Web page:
Canine anaplastic histiocytic sarcoma, also known as disseminated histiocytic sarcoma or malignant histiocytosis, is a rapidly aggressive and progressive cancer. It attacks multiple systems at once, usually in the brain, bone marrow, kidneys, liver, lymph nodes, lungs and spleen. Due to the rapid progression and multiple organ involvement, prognosis is poor, though some treatment options show promise.
Non-specific symptoms of disseminated histiocytic sarcoma are anorexia, decreased energy, fever and weight loss. Other symptoms vary based on the organs affected and can include enlargement of the liver or spleen, shortness of breath, excessive coughing, seizures, lack of coordination, weakness or paralysis. Upon examination, your veterinarian may find extreme anemia, or red blood cell deficiencies, low platelet counts and high white blood cell counts.
The age of onset for disseminated histiocytic sarcoma is middle-aged to older dogs and shows no increased predisposition based on sex. While this cancer can affect any dog breed, higher occurrences are found in Bernese mountain dogs, rottweilers, flat-coated retrievers and golden retrievers, with the risk being 225 times more likely for Bernese mountain dogs than any other breed.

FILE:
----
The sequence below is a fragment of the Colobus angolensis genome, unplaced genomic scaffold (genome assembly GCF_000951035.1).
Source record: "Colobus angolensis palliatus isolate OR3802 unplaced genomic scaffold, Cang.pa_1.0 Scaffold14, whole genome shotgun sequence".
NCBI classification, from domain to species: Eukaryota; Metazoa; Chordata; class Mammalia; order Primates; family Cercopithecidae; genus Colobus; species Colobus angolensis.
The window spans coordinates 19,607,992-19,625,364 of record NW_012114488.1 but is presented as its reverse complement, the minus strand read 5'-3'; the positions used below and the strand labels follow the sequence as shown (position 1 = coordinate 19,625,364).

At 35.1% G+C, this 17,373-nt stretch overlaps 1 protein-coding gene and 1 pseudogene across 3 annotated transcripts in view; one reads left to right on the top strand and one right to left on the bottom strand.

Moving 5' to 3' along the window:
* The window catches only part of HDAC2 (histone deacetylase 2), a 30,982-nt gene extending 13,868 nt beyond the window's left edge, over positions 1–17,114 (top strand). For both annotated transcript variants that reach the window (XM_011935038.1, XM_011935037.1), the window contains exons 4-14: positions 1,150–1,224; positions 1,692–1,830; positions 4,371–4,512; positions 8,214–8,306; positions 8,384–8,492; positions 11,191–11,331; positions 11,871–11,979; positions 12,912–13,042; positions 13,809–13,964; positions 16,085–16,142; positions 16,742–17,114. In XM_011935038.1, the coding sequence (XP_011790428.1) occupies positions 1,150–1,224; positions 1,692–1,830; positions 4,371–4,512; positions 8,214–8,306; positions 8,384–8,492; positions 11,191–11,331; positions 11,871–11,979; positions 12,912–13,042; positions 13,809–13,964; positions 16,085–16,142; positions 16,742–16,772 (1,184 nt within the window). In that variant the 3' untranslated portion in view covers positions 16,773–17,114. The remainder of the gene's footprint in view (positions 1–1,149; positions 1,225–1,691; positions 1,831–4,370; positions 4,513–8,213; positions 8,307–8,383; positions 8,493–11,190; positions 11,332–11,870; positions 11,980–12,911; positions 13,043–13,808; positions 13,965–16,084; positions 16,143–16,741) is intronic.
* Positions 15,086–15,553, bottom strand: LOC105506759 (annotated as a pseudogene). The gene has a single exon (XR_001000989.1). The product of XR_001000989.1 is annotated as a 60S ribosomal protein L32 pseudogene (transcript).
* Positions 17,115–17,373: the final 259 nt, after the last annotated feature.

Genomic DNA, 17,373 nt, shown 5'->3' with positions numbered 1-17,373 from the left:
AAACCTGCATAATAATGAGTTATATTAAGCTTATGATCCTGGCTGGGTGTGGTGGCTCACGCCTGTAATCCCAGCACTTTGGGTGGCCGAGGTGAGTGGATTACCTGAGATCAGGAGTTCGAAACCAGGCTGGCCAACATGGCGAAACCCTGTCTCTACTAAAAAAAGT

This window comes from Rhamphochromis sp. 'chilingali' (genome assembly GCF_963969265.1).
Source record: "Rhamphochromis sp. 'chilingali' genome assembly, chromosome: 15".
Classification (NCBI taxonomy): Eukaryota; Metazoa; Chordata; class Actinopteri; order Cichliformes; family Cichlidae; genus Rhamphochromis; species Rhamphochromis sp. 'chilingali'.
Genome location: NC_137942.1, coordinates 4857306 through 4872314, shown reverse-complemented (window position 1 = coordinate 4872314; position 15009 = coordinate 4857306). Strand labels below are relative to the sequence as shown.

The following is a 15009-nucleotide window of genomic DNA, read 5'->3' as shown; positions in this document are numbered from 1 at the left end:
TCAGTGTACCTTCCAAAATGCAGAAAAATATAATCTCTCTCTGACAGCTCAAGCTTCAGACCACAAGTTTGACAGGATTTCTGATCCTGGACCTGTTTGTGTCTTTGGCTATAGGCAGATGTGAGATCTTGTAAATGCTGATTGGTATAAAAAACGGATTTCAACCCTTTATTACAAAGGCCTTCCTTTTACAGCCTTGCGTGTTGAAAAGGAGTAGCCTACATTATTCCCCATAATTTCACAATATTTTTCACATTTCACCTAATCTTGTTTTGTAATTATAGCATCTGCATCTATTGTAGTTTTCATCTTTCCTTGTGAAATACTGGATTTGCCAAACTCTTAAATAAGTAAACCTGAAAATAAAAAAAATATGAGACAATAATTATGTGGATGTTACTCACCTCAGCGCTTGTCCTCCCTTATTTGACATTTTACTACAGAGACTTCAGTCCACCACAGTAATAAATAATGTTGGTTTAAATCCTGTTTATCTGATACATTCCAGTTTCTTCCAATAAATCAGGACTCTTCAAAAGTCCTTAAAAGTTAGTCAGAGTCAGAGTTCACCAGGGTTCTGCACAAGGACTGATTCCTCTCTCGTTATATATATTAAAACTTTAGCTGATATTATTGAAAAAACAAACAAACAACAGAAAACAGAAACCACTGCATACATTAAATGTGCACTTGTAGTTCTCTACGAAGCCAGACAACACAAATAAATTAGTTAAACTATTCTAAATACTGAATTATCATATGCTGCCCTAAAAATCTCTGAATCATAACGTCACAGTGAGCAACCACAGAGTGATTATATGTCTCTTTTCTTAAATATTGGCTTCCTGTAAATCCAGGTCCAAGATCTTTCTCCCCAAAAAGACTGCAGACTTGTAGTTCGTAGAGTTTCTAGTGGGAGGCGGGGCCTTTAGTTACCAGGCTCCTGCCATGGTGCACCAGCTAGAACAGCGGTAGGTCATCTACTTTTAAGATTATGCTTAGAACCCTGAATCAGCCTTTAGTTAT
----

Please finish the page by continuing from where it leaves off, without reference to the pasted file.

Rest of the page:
While little success comes from conventional treatment of disseminated histiocytic sarcoma due to its aggressive nature, some cases respond to various forms of chemotherapy, such as lomustine and doxorubicin. Because of the multi-organ involvement, surgery to remove tumors is not recommended. Prognosis is poor, and most dogs do not survive more than one year after diagnosis. Treatment focuses on reducing pain and making your dog comfortable.
Disseminated histiocytic sarcoma is a relatively rare canine tumor, though various studies have looked at different treatments and methods of early detection, especially for predisposed breeds. A 1997 study published in Clinical Cancer Research looked at the use of non-restricted cytotoxic T-cell line TALL-104 therapy for the treatment of disseminated histiocytic sarcoma, finding that the dogs responded well to treatment, with some even reaching complete remission. A 2012 study in Veterinary and Comparative Oncology discovered that serum ferritin levels might be a potential marker of early disease and recommends diagnostic imaging and ferritin levels every six months for predisposed breeds over the age of 4 years. A 2013 study published in Veterinary Journal discovered the compound dasatinib inhibits growth in histiocytic sarcoma cells.